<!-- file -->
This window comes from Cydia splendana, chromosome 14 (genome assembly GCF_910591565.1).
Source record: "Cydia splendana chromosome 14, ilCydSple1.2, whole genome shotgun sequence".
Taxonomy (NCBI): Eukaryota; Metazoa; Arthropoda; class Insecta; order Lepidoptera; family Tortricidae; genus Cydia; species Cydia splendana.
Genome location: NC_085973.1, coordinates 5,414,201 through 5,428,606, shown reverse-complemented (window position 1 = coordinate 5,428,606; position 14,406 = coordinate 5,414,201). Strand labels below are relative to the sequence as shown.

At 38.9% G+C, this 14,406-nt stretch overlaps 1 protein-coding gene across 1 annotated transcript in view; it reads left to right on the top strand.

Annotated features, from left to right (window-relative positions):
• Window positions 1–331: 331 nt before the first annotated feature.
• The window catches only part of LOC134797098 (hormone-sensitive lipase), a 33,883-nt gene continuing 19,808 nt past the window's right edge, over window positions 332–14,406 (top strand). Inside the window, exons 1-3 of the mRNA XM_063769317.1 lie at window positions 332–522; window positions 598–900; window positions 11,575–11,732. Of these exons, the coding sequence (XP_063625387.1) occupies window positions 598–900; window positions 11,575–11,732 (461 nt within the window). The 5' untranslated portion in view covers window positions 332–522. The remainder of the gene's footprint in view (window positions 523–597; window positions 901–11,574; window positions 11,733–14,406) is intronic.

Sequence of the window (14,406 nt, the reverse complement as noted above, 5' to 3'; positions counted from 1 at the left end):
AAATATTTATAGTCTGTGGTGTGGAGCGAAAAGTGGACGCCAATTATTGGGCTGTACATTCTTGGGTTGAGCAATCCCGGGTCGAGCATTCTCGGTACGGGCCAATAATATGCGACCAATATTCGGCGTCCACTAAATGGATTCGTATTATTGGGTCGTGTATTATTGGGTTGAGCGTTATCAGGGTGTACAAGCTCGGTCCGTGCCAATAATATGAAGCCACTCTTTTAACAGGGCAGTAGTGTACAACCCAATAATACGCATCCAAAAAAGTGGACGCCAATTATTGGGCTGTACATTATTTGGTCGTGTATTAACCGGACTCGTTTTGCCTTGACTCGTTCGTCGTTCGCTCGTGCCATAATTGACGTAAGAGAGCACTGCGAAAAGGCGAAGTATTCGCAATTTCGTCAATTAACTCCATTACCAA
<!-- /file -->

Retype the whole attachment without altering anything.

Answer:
This window comes from Cydia splendana, chromosome 14 (genome assembly GCF_910591565.1).
Source record: "Cydia splendana chromosome 14, ilCydSple1.2, whole genome shotgun sequence".
Taxonomy (NCBI): Eukaryota; Metazoa; Arthropoda; class Insecta; order Lepidoptera; family Tortricidae; genus Cydia; species Cydia splendana.
Genome location: NC_085973.1, coordinates 5,414,201 through 5,428,606, shown reverse-complemented (window position 1 = coordinate 5,428,606; position 14,406 = coordinate 5,414,201). Strand labels below are relative to the sequence as shown.

At 38.9% G+C, this 14,406-nt stretch overlaps 1 protein-coding gene across 1 annotated transcript in view; it reads left to right on the top strand.

Annotated features, from left to right (window-relative positions):
• Window positions 1–331: 331 nt before the first annotated feature.
• The window catches only part of LOC134797098 (hormone-sensitive lipase), a 33,883-nt gene continuing 19,808 nt past the window's right edge, over window positions 332–14,406 (top strand). Inside the window, exons 1-3 of the mRNA XM_063769317.1 lie at window positions 332–522; window positions 598–900; window positions 11,575–11,732. Of these exons, the coding sequence (XP_063625387.1) occupies window positions 598–900; window positions 11,575–11,732 (461 nt within the window). The 5' untranslated portion in view covers window positions 332–522. The remainder of the gene's footprint in view (window positions 523–597; window positions 901–11,574; window positions 11,733–14,406) is intronic.

Sequence of the window (14,406 nt, the reverse complement as noted above, 5' to 3'; positions counted from 1 at the left end):
AAATATTTATAGTCTGTGGTGTGGAGCGAAAAGTGGACGCCAATTATTGGGCTGTACATTCTTGGGTTGAGCAATCCCGGGTCGAGCATTCTCGGTACGGGCCAATAATATGCGACCAATATTCGGCGTCCACTAAATGGATTCGTATTATTGGGTCGTGTATTATTGGGTTGAGCGTTATCAGGGTGTACAAGCTCGGTCCGTGCCAATAATATGAAGCCACTCTTTTAACAGGGCAGTAGTGTACAACCCAATAATACGCATCCAAAAAAGTGGACGCCAATTATTGGGCTGTACATTATTTGGTCGTGTATTAACCGGACTCGTTTTGCCTTGACTCGTTCGTCGTTCGCTCGTGCCATAATTGACGTAAGAGAGCACTGCGAAAAGGCGAAGTATTCGCAATTTCGTCAATTAACTCCATTACCAA